CallTrackingMetrics: Productive Relaxation: 6 Tips for Recharging, Decompressing, and Being More Productive
You’re stressed. Your multitasking is starting to produce multi-mistakes, and it feels like you’ll never catch up. Making matters worse, you’re sleep-deprived and feeling lousy. For what it’s worth, you’re not alone—the U.S. is by every measure the most overworked developed nation in the world, with most of us putting in too many hours, not taking vacation, and not taking very good care of ourselves.
The solution? Buck the trend and take a break. Decompress. You can avoid rework and actually get more done with a little relaxation. Here are 5 tips for decompressing, destressing, and actually increasing productivity.
Change your scenery – One of the most tried-and-true suggestions for getting anything done is to plant your pants in the chair and just do it. This is sage advice, but remember that the chair can be a lawn chair, couch, picnic table, or booth at your favorite café. Chaining yourself to a cubicle doesn’t necessarily spark your creative juices or keep you work focused—and coworkers can be distractions. In fact, telecommuters are almost 15 percent more productivethen their office-bound counterparts. So free yourself from your office, and go grab a latté.
Sleep – Burning the midnight oil is good for using up oil, but not much else. Rested bodies and brains are simply better at getting things done—and there’s plenty of research to support this. Basketball players who got a solid ten hours at night, for example, saw a nine percent increase in their hoop-shooting performance. Might not sound like much, but imagine if everyone on your team scored even five percent more often—the other team wouldn’t stand a chance.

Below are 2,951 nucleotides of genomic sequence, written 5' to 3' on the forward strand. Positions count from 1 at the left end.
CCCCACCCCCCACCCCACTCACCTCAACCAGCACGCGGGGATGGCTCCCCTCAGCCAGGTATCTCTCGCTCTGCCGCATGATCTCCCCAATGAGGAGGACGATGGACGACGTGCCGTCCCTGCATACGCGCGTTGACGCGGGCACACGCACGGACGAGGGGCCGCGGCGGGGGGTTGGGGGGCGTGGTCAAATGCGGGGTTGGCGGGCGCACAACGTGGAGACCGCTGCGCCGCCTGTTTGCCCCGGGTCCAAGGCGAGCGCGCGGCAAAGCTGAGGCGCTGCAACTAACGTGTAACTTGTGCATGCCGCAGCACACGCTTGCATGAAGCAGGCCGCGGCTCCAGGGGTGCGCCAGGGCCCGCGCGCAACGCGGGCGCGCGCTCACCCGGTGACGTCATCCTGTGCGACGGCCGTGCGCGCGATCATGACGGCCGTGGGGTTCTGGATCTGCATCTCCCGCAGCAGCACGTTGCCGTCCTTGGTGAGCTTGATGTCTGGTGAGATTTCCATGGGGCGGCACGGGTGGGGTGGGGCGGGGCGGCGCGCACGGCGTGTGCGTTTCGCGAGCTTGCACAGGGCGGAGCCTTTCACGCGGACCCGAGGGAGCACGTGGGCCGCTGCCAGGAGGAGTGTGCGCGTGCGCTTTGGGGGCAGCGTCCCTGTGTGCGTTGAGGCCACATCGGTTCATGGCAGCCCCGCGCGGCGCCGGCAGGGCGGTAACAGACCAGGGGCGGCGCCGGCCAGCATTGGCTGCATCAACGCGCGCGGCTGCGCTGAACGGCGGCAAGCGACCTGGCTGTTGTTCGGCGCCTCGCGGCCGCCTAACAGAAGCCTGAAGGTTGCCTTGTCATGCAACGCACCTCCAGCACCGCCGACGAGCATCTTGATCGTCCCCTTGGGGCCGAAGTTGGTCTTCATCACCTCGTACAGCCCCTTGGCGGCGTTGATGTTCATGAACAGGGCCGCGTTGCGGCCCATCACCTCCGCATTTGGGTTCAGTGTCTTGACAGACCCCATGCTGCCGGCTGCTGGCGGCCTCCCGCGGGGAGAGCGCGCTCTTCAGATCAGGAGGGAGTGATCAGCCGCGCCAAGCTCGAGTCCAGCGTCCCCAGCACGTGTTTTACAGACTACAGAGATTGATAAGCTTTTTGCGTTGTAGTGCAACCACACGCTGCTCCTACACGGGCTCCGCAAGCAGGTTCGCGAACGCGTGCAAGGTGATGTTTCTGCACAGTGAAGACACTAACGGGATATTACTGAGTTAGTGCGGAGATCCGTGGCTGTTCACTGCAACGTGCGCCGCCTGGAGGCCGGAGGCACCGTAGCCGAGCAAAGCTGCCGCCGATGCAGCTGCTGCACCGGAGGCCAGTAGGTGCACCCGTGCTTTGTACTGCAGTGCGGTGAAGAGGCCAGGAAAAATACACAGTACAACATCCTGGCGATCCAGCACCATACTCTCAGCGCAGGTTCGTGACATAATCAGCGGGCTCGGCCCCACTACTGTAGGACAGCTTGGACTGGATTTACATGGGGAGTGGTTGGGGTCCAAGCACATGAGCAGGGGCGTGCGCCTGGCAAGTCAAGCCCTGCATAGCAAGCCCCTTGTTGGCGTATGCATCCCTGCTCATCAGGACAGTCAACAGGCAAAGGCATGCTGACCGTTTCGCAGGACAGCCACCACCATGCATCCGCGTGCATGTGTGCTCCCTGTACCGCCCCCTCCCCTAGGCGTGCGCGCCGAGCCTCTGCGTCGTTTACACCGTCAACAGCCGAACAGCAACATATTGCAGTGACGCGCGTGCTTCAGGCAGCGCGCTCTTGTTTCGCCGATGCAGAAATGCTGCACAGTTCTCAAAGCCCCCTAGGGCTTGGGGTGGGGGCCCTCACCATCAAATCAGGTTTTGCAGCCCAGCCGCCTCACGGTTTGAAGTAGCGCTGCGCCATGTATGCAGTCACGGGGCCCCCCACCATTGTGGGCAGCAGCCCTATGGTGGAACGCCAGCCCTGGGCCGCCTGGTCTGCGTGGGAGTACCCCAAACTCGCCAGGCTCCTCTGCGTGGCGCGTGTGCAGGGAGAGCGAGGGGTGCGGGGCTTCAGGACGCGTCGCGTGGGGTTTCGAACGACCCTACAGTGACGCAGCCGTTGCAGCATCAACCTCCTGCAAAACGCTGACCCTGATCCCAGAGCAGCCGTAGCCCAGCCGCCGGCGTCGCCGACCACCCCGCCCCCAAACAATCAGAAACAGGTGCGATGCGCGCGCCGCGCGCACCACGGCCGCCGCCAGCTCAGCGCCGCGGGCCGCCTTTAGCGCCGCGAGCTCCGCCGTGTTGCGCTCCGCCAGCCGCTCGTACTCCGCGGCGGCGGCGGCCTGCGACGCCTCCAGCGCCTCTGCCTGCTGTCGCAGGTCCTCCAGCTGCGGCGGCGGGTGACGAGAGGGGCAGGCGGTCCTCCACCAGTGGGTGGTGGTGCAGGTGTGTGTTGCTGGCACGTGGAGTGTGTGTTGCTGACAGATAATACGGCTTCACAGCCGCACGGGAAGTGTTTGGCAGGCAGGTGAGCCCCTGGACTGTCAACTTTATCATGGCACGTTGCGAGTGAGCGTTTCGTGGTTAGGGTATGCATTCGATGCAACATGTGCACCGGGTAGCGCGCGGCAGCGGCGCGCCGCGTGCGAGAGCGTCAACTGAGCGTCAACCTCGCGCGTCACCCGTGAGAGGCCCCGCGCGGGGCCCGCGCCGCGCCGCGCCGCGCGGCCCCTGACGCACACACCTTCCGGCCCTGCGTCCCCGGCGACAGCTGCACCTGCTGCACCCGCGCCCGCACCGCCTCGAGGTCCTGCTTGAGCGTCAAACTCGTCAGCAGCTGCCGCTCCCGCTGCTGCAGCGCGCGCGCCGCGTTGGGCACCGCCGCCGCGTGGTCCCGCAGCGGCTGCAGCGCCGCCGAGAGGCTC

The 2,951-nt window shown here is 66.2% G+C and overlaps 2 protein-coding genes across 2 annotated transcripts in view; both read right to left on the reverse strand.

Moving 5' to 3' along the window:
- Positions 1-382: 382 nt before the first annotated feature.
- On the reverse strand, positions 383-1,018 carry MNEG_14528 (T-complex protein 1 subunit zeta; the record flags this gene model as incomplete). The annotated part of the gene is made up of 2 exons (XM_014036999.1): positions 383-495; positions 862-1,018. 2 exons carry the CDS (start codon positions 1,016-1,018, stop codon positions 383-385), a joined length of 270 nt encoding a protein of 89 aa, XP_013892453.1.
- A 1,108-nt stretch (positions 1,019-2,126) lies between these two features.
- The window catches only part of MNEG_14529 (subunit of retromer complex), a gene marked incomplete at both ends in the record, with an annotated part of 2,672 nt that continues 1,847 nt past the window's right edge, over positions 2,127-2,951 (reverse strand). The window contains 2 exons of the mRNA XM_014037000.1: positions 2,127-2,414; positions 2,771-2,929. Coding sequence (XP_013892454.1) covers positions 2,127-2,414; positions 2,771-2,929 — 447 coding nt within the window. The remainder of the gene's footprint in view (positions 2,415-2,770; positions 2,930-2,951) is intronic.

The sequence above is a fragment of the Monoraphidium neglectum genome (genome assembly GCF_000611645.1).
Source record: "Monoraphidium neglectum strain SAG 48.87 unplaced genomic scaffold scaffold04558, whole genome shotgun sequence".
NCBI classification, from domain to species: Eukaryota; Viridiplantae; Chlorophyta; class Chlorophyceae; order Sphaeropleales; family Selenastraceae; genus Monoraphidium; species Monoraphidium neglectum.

Cap your hours – Beyond 40 hours a week, productivity drops and the risk of accidents increase. Extra sedentary hours behind a desk or stress also increase the risk of depression, weight gain, cardiac issues, high blood pressure, and lowered immune system function. Ask yourself—is it worth it? No one needs these problems and no employer needs the higher rates of absenteeism that go hand-in-hand with long hours.
Exercise – It might not sound like relaxation, but putting a little movement in your day can, in many ways, have the same positive impact on productivity. And we’re not suggesting that you have to start flinging tractor tires around with your local CrossFit club—but you should do something. Stretch. Take a ten-minute walk. Just use your body for more than data entry or email. Taking time out to work out still affords you the same—if not higher— productivity, but also results in a greater sense of accomplishment.
Say No – Saying yes is easy. It feels good, and we all want to be agreeable—both professionally and personally. But try this little test: imagine yourself on the day of event, outing, meeting, etc., that you’ve agreed to. Do you actually want to do it? Is it something that feeds your passions, recharges you, or moves your work forward in a meaningful way? If not, maybe no is the way to go. Of course, there are unavoidable commitments, but weighing the optional obligations more carefully will free up more time to recharge, take charge, and do what matters most. And if you have trouble saying no in the moment, say, “I need to check my schedule”—and then take the extra time to evaluate.
Work smarter, not harder – Make the most of your work day by using tools designed to improve operational efficiency. No matter which department you work in—there are a series of tools and apps to boost productivity and streamline workflow. From marketing automation and call tracking to CRM platforms and team collaboration tools, it’s out there. At the end of the day, who doesn’t enjoy checking off a bunch of items on our ever-increasing task lists?
There’s no quick fix to stress. It’s something to be managed, and we’re all fighting uphill battles against a culture that values overwork. But by prioritizing self-care in the day-to-day and by creating flexibility, we can reduce the impact it has on our health, our states of mind, and ultimately, our productivity.